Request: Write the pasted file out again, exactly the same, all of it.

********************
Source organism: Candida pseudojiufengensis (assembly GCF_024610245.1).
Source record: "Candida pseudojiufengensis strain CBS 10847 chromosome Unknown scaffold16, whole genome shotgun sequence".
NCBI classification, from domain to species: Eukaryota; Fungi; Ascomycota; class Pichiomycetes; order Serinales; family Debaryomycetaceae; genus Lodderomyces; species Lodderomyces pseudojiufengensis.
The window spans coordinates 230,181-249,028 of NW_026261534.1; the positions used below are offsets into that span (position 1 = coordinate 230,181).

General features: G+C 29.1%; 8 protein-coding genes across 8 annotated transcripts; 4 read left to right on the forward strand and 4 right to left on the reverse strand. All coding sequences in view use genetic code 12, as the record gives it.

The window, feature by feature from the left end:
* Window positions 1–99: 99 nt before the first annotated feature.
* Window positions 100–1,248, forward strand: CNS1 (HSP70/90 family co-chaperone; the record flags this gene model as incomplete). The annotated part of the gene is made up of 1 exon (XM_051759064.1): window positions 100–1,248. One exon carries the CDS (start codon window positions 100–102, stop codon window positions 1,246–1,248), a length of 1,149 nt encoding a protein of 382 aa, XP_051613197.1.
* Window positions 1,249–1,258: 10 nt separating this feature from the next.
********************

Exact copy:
Source organism: Candida pseudojiufengensis (assembly GCF_024610245.1).
Source record: "Candida pseudojiufengensis strain CBS 10847 chromosome Unknown scaffold16, whole genome shotgun sequence".
NCBI classification, from domain to species: Eukaryota; Fungi; Ascomycota; class Pichiomycetes; order Serinales; family Debaryomycetaceae; genus Lodderomyces; species Lodderomyces pseudojiufengensis.
The window spans coordinates 230,181-249,028 of NW_026261534.1; the positions used below are offsets into that span (position 1 = coordinate 230,181).

General features: G+C 29.1%; 8 protein-coding genes across 8 annotated transcripts; 4 read left to right on the forward strand and 4 right to left on the reverse strand. All coding sequences in view use genetic code 12, as the record gives it.

The window, feature by feature from the left end:
* Window positions 1–99: 99 nt before the first annotated feature.
* Window positions 100–1,248, forward strand: CNS1 (HSP70/90 family co-chaperone; the record flags this gene model as incomplete). The annotated part of the gene is made up of 1 exon (XM_051759064.1): window positions 100–1,248. One exon carries the CDS (start codon window positions 100–102, stop codon window positions 1,246–1,248), a length of 1,149 nt encoding a protein of 382 aa, XP_051613197.1.
* Window positions 1,249–1,258: 10 nt separating this feature from the next.